The old idea that new MPs should keep their heads down seems to be long gone. According to one confirmed backbencher, the expenses scandal changed what local Tory activists want from their member. Association chairmen are no longer interested in selecting someone who may be Chancellor of the Exchequer in 15 years. Instead they want independent-minded campaigners. Looming boundary changes have also put a premium on visibility and activity.
Others who have carved out their own niches include Mark Reckless, Sarah Wollaston and Big Society guru Jesse Norman – all ranked in the top 20 tories by media hits. For the new generation, the freethinking Douglas Carswell – elected in 2005 – seems to be more of a role model than the health-warning that the whips would prefer he be seen as.
However, it isn’t just the Westminster ‘outsiders’ who are getting attention in the press. Another tribe of Commons freshmen are climbing in politics, while also making waves in the media. These are the “insiders” – MPs who may be new to the Commons but had a central role before the election.
On the Conservative side, insiders who are often in the media include George Osborne’s former chief of staff Matt Hancock, (often on the airways attacking Labour’s fiscal record), Cameron’s former press secretary George Eustice (who played a key role in the no to AV campaign) Claire Perry (a former member of Team Osborne) Charlotte Leslie (a former Willetts advisor) and key Cameron ally Nick Boles.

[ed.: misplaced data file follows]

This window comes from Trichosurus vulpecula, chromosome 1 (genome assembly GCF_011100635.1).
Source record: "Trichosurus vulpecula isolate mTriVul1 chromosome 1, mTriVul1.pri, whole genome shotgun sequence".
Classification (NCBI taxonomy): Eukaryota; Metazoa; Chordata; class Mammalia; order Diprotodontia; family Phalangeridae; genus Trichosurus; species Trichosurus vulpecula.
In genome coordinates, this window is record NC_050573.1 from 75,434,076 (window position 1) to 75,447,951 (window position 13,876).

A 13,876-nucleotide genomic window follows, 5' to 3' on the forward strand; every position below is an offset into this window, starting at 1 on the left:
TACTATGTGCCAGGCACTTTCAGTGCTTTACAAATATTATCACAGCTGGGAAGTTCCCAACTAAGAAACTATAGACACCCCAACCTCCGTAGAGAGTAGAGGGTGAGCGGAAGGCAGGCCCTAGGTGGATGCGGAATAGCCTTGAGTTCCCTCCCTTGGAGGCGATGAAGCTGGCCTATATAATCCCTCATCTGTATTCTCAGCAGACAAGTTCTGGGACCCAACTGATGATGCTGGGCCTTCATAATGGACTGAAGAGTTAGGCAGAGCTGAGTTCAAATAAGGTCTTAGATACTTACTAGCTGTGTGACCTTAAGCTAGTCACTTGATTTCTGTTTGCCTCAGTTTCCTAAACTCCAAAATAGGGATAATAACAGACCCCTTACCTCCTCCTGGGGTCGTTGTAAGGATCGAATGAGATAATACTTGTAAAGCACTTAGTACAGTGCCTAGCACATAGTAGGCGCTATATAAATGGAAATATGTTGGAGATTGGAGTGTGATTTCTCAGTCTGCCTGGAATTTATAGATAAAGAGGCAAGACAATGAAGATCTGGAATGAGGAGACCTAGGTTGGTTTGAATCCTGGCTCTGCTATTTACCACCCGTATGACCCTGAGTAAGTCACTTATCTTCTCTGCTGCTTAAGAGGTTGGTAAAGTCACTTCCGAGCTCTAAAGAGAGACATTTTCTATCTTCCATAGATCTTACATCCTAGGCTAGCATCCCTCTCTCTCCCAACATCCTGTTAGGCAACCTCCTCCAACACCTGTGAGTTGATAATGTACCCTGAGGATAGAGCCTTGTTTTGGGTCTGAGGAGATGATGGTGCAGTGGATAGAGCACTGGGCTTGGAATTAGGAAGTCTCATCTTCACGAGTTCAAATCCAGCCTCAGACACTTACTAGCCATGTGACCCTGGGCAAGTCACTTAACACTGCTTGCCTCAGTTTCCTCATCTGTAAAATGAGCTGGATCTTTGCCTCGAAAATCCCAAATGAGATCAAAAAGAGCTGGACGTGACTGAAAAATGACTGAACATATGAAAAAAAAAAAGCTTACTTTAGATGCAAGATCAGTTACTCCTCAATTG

Other “insiders” have attracted less media attention, but have already gained their first jobs as Parliamentary Private Secretaries to ministers. Jessica Lee, Nicky Morgan, Andrew Jones, Sajid Javid, Jake Berry, Nick Boles, Mark Menzies, George Freeman, Richard Graham, Anna Soubry, by-election winner Ed Timpson, Mary McLeod, David Rutley, Julian Smith, Nigel Adams, Conor Burns, Aiden Burley, Alec Shelbrook, Alok Sharma, Andrew Selous, Esther McVey, and Glyn Davies have all put their first foot on the Tory ministerial ladder. Lib Dem newbies Duncan Hames, and Gordon Birtwhistle have done the same.
Not all new MPs fit in to either “outsider” or “insider” easily – and there are other tribes which overlap. There are some interesting intellectual currents starting to emerge among the new tories.
Liz Truss and Kwasi Kwarteng are hoping their forthcoming book – After the Coalition – will put down an economically-liberal focus on heavy-duty reform in time for this year’s Tory conference. Others contributors include Patel and Raab along with Charlie Elphicke, Brandon Lewis and Chris Skidmore. In an act of political blood-brotherhood, the authors of individual chapters will not be identified in a bid to present a coherent set of views. Other free-market organisers include Sajid Javid, who recently proposed a British version of the US’ debt cap.
Another “tribe” consists of the 14 newly-elected eurosceptics led by Chris Heaton-Harris and George Eustice who wrote to the Financial Times earlier this summer calling for Britain to use the current EU crisis to weaken bonds with Brussels. Again – there is overlap with the signatories including names like Raab, Elphicke and Patel.